The U.S. Equal Employment Opportunity Commission (EEOC) recently released proposed guidance on workplace harassment prohibited under federal law. The new guidance, posted on September 29, 2023, is available for public review and commentary until November 1, 2023. If finalized, this guidance will supersede five longstanding guidance documents issued from 1987 through 1999. In other words, this is the first proposed EEOC guidance on harassment in the past 25 years.
An agency press release notes that the EEOC last attempted to update its workplace harassment guidance ...
Organizations that successfully create an inclusive and positive culture understand that all of its people have an important role to play in maintaining a harassment-free workplace. Any incident of harassment can affect more than just the parties directly involved, and all employees are responsible for helping to maintain a working environment that is free from harassment, discrimination, and other inappropriate conduct.
Ensuring that employees understand their role as bystanders to potential incidents is vital to creating a safe and inclusive culture, and in some jurisdictions, providing such training is mandatory.
This post will explain what it means to be a “bystander” and review three key reasons why bystander intervention training can help your organization prevent workplace harassment.
What Is a Bystander?
Whenever a potentially inappropriate interaction between two individuals occurs, any third party who either directly witnesses the behavior or learns of it later becomes a “bystander”—that is, not a target or an offender, but a witness, whether direct or indirect. For example, someone who overhears inappropriately gratuitous commentary directed at a co-worker in an adjoining office could be a direct witness. An indirect witness might be a colleague in whom someone who is feeling harassed confides that they are feeling uncomfortable with a co-worker’s remarks or actions.
In an attempt to protect hotel employees such as housekeepers and room service attendants from violent acts by hotel guests, including sexual assault and harassment, New Jersey recently passed a novel law requiring New Jersey hotels with more than 100 guest rooms to arm hotel employees assigned to work in a guest room alone with a free panic button device. Under the law, hotel employees who activate the button on the reasonable belief there is an ongoing crime, immediate threat of assault or harassment, or other emergency, can immediately leave the guest’s room and await assistance ...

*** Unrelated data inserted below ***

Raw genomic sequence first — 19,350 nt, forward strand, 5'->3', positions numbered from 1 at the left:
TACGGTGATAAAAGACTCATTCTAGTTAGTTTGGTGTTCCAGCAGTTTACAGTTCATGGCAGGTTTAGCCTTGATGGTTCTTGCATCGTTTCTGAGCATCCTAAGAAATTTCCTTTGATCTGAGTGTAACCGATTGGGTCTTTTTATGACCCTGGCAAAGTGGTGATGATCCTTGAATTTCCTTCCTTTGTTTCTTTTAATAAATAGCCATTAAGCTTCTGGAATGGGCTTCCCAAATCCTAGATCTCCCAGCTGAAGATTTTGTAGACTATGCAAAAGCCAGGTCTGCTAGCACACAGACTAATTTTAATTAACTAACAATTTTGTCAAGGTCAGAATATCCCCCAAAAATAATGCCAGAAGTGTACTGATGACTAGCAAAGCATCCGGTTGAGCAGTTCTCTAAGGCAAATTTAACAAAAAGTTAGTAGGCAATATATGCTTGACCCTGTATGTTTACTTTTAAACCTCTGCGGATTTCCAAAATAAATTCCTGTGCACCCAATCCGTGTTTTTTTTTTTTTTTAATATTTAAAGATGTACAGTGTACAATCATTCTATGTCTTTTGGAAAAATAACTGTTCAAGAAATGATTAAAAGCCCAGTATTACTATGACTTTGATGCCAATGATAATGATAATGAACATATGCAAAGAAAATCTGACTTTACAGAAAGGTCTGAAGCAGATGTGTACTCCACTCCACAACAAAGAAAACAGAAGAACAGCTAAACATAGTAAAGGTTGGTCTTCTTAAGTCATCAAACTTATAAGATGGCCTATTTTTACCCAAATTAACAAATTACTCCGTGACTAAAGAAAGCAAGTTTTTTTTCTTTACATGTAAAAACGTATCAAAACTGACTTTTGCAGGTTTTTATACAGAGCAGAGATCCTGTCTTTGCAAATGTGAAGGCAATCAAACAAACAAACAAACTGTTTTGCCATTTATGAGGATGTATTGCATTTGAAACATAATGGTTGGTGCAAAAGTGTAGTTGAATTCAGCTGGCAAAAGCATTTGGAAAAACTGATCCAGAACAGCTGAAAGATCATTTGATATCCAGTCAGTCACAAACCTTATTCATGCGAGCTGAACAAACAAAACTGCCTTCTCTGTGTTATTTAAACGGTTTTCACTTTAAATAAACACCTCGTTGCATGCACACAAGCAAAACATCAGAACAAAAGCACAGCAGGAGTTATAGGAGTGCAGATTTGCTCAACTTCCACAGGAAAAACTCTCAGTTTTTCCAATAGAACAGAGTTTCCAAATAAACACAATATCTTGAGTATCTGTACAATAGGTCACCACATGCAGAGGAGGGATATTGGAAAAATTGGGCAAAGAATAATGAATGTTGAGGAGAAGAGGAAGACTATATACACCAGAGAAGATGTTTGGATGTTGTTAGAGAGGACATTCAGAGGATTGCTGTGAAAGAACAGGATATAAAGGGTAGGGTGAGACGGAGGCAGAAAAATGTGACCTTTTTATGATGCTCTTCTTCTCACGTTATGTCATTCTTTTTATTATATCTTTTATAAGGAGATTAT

On July 9, 2018, Governor Edmund Brown, Jr. signed into law Assembly Bill 2770 (“AB 2770”) to protect victims of sexual harassment and employers from defamation claims brought by alleged harassers. AB 2770 was sponsored by the California Chamber of Commerce and passed by the California Legislature to address the chilling effect that the threat of defamation suits can have on harassment victims and employers: deterring victims and witnesses from coming forward; deterring employers from telling prospective employers about a genuine harasser; and allowing repeat sexual ...
Last week, the EEOC released its latest edition of its federal sector Digest of Equal Opportunity Law, a quarterly publication featuring recent Commission decisions and federal court cases selected by EEOC’s Office of Federal Operations. This edition features an article titled, “Promising Practices for Preventing Harassment,” which is the fruition of an EEOC task force on workplace harassment. The article, which is particularly timely given the #MeToo movement, advances five core principles to deter and remedy harassment: (1) committed and engaged leadership; (2 ...
On March 21, 2018, Washington Governor Jay Inslee signed bill SB 5996 (the “Law”), which prohibits employers from requiring as a condition of employment that employees sign a nondisclosure agreement preventing them from discussing workplace sexual harassment or sexual assault. The Law goes into effect on June 7, 2018.
In addition to sexual offenses in the workplace, the Law covers such incidents that occur at work-related events “coordinated by or through the employer,” or between employees, or between an employer and an employee off the employment premises. The new Law ...
Imagine that an employee asks to come to your office to address concerns about workplace harassment. Pursuant to the company’s open door and non-harassment policies, you promptly schedule a meeting. When the employee arrives, she sits down, sets her smartphone on the desk facing you, and turns on the video camera before beginning to speak. Can you instruct her to turn off the recording device? Can you stop the meeting if she refuses? Would the answer change if the recording was surreptitious?
The answer to questions like these have become more blurry since the decision last year by the ...
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